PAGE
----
1559. Effect of Postoperative Spinopelvic Parameters on Outcomes of Pediatric Patients Surgically Treated for Neuromuscular Scoliosis

Authors: Kathryn Hoes, MD; Dillon Mobasser, BS; Piiamaria Virtanen, BS; Nucharin Supakal, MD; Andrew Jea (Indianapolis, IN)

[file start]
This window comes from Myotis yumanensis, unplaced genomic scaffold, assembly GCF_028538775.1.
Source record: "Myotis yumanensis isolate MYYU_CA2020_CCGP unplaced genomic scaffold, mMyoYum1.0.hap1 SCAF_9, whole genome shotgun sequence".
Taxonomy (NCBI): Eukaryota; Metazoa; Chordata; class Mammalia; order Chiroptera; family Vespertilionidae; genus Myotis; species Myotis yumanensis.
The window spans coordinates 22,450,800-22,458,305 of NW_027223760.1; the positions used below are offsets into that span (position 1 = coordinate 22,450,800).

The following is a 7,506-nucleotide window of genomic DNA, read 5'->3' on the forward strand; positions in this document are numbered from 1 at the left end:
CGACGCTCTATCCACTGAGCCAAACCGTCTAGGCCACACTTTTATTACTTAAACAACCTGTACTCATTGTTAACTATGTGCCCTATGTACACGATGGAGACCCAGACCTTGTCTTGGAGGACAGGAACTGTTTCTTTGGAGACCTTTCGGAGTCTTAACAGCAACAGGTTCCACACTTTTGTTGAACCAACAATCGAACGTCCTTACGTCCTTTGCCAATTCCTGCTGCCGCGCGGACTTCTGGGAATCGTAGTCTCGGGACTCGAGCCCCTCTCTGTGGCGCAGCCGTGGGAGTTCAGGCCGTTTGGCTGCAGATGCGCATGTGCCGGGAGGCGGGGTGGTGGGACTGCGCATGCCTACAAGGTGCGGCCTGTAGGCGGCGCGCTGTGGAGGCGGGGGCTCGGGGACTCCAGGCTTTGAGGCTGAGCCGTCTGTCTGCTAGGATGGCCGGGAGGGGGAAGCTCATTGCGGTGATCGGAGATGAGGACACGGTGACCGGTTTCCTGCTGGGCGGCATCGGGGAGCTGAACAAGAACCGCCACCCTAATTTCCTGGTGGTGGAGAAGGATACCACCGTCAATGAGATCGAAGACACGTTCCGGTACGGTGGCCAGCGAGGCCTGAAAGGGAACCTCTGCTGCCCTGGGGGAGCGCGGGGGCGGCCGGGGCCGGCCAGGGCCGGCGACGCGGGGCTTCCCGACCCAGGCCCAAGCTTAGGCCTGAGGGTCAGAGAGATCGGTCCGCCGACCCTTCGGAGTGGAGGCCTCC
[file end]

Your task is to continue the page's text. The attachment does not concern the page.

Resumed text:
Introduction: The objective of this study was determining the influence of postoperative sagittal spinopelvic alignment on reported outcome measures following neuromuscular scoliosis surgery. Methods: The authors retrospectively reviewed a series of 13 patients who underwent surgery for neuromuscular scoliosis between January 1, 2017 and April 20, 2018. The mean follow up was 7.5 months (range, 1 – 16 months). Surgery was performed to prevent progressive spinal deformity, and not necessarily intended to correct global sagittal alignment. Sagittal alignment was only assessed postoperatively. Patients were divided into 2 groups: postoperative sagittal vertical axis (SVA) < 50 mm (well-balanced) and SVA ≥ 50 mm (poorly-balanced). Demographic, procedural, and outcome data were compared between groups. Postoperative outcome measures and spinopelvic parameters were compared between groups using Wilcoxon Rank Sum and Fisher’s Exact tests. Results: Of the 13 patients included in this study, 38.5% had an SVA < 50 mm. BMI < 25 (p value 0.421) was more common among patients in the well-balanced group. All patients were either GMFCS 4 or 5. GMFCS 5 was more common in the well-balanced group and GMFCS 4 was more common in the poorly-balanced group (p value 0.081). Fusions from Cervical-Sacrum relative to Thoracic-Sacrum fusions were more common in the well-balanced group (p value 0.641). Patients with an SVA ≥ 50 mm have no difference in Parent, Patient or mean PedsQL scores (p values 0.551, 0.105, 0.391 respectively). The means in mm for spinopelvic parameters differing between the well- and poorly-balanced groups respectively included LL (46.4 vs. 47.1; p value 0.769), PI (39.9 vs. 49.5; p value 0.213), PT (17.8 vs. 17.4; p value 0.942), and SS (24.6 vs. 30.1; p value 0.510). Conclusion: Our data shows that patient- (or parent-) reported outcome is not influenced by the overall postoperative sagittal balance as represented by SVA.